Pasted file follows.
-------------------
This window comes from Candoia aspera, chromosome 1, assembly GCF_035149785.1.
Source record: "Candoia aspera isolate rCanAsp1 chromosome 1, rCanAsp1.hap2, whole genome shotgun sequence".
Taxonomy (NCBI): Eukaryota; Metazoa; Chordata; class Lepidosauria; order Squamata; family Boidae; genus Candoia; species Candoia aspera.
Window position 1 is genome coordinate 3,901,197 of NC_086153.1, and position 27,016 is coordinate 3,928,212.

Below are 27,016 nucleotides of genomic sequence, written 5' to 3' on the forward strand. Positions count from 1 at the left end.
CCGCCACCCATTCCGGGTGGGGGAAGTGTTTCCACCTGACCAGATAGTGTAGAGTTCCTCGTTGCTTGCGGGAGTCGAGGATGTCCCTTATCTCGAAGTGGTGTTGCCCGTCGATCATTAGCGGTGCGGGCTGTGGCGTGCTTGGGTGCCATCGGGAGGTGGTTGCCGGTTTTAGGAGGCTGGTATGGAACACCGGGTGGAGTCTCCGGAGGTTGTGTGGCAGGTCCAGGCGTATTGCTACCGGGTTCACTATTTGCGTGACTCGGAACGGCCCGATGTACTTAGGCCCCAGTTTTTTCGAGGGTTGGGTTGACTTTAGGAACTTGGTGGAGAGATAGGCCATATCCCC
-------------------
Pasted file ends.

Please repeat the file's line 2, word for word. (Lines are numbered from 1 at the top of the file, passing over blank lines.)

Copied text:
Source record: "Candoia aspera isolate rCanAsp1 chromosome 1, rCanAsp1.hap2, whole genome shotgun sequence".